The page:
Numerous Rohingya are fleeing to Bangladesh. Source: YouTube
Myanmar’s military has stepped up persecution of the Rohingya community in Rakhine State, with murders and extensive burning of villages being reported, a United Nations representative claims.
Bangladesh’s foreign ministry said it discouraged illegal border crossing but 32,000 Rohingya had already been registered as refugees. Thousands more Rohingya are reportedly gathering on the border.
John McKissick of the UN’s refugee agency, the UNHCR, in the Bangladeshi border town of Cox’s Bazar, said the Burmese military had “engaged in collective punishment of the Rohingya minority”, including “killing men, shooting them, slaughtering children, raping women, burning and looting houses, forcing these people to cross the river [to Bangladesh]”.
“Now it’s very difficult for the Bangladeshi government to say the border is open because this would further encourage the government of Myanmar to continue the atrocities and push them out until they have achieved their ultimate goal of ethnic cleansing of the Muslim minority in Myanmar,” he added.
The UN special rapporteur on human rights in Myanmar, Yanghee Lee, and Samantha Power, the US ambassador to the UN, have called for international observers to be allowed to investigate the allegations of abuse and violence and for aid to resume to northern Rakhine State.
A government spokesman said he was “very, very disappointed” by the UN comments. The military improbably claims that Rohingya militants, or “Bengali terrorists” as they are controversially called, burned their own villages.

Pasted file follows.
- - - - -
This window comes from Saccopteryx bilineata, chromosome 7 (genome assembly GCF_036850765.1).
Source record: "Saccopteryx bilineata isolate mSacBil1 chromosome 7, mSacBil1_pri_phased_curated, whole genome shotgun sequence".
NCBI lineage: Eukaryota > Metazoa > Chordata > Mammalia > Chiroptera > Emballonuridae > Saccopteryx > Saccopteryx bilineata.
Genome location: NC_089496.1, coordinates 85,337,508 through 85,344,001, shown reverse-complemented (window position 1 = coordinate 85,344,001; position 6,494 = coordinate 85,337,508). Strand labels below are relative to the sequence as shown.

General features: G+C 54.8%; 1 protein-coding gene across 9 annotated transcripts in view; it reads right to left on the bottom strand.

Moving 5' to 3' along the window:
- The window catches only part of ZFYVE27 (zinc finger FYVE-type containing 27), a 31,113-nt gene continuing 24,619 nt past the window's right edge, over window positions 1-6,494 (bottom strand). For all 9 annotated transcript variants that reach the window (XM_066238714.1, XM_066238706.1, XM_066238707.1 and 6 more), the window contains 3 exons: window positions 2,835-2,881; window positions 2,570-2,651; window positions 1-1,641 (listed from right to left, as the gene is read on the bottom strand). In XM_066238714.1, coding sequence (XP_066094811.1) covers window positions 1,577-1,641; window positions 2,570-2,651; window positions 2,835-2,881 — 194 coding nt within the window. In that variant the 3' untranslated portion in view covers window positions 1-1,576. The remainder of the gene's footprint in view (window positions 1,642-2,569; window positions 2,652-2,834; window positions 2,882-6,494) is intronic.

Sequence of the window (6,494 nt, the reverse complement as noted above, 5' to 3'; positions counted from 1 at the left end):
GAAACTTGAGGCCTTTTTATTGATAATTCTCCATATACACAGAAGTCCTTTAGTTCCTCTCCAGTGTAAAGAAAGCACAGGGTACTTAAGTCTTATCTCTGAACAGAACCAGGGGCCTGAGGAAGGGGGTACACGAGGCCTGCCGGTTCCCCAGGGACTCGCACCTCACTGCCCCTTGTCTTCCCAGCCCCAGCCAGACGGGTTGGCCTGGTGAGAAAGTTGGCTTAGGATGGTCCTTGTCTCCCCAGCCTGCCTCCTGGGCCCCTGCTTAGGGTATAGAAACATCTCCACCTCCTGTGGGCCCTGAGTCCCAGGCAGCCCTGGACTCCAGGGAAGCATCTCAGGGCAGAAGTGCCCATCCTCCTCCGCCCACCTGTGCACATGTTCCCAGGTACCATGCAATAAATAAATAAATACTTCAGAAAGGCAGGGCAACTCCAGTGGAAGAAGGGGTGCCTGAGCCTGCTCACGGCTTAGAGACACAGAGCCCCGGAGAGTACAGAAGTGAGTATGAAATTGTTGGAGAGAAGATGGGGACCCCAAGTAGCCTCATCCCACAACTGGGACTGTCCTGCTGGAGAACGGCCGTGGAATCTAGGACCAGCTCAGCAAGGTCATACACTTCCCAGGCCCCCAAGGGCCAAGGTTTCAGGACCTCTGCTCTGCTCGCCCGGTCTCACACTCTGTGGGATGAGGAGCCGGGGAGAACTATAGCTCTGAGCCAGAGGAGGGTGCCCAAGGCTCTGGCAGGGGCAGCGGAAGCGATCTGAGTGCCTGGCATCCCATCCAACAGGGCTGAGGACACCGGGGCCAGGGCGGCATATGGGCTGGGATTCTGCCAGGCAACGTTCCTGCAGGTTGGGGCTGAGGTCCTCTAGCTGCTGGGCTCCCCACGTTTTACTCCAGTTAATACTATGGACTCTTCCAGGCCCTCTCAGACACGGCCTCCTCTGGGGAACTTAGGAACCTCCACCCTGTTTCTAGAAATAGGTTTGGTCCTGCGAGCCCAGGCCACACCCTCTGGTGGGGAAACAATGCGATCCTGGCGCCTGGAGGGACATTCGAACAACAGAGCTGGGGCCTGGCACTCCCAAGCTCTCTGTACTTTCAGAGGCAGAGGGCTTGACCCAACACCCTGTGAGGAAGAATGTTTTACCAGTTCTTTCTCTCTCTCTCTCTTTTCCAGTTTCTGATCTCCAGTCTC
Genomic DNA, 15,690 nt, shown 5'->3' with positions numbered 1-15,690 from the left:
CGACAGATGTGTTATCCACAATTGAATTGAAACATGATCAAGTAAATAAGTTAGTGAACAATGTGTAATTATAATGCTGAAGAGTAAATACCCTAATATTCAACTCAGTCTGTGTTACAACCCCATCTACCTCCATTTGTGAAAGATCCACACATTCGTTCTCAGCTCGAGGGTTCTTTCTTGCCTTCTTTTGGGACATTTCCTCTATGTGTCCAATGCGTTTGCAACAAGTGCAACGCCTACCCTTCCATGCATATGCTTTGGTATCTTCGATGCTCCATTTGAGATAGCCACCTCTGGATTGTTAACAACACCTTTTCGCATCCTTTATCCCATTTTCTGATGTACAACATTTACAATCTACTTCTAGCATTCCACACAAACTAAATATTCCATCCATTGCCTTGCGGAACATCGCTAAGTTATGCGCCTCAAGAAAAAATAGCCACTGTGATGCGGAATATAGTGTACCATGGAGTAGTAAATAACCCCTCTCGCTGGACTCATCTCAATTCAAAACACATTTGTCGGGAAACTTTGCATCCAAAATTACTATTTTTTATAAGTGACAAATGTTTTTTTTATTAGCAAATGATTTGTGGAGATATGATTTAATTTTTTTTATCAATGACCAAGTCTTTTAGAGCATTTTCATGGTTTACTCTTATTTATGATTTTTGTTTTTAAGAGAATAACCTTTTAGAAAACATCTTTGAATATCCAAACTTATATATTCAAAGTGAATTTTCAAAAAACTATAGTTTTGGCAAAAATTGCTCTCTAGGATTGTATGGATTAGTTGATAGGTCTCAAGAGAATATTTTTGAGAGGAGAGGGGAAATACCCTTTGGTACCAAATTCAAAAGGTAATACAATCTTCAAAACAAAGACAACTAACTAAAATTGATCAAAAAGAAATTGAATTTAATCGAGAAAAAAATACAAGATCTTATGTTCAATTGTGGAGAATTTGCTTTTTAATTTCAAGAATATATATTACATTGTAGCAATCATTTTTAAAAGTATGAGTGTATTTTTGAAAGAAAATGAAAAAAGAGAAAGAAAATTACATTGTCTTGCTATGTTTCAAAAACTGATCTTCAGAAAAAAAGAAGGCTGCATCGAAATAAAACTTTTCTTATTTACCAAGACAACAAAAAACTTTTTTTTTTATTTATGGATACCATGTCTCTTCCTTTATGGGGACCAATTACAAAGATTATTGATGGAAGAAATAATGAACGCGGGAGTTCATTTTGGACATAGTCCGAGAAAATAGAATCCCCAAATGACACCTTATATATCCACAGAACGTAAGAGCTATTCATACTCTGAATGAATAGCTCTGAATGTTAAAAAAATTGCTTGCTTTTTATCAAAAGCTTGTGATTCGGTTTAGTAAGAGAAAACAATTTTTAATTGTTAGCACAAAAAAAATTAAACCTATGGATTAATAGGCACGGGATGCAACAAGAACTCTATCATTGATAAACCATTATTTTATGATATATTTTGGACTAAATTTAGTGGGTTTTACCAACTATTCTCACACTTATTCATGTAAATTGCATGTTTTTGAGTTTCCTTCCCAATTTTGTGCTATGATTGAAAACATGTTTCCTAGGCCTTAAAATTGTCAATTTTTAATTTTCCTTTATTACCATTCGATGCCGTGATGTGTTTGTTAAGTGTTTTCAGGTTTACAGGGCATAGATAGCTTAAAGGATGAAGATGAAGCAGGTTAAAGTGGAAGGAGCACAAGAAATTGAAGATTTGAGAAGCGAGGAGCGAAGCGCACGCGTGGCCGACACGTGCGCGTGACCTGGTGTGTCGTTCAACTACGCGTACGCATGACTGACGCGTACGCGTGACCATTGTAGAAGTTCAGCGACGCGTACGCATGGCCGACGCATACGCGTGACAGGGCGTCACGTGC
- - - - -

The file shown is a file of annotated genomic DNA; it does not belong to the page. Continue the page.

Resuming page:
Human Rights Watch’s satellite photographs suggested that more than 1,200 Rohingya homes near the border had disappeared since alleged Rohingya separatists were accused of attacking border outposts on October 9. The media and aid groups are denied access to the area making it difficult to verify any allegations.
State Counsellor Aung San Suu Kyi has expressed concerns over the Rohingya’s fate but has also accused them of violence.
The BBC’s Jonah Fisher said: “If Ms Suu Kyi bows to international pressure and sets up a credible investigation into the alleged abuses in Rakhine state, she risks fracturing her relationship with the army. It could jeopardise the stability of her young government.
“So for the last six weeks Ms Suu Kyi has kept her head firmly in the sand, avoiding journalists and press conferences.
“When forced she has commented that the military in Rakhine is operating according to the ‘rule of law’. Few believe that to be the case.
“While there are loud calls from overseas for action, most Burmese have very little sympathy for the Rohingya. The army’s ‘clearance operations’ against the ‘violent attackers’ of Rakhine state appear to have strong popular support, putting Ms Suu Kyi under very little domestic pressure.”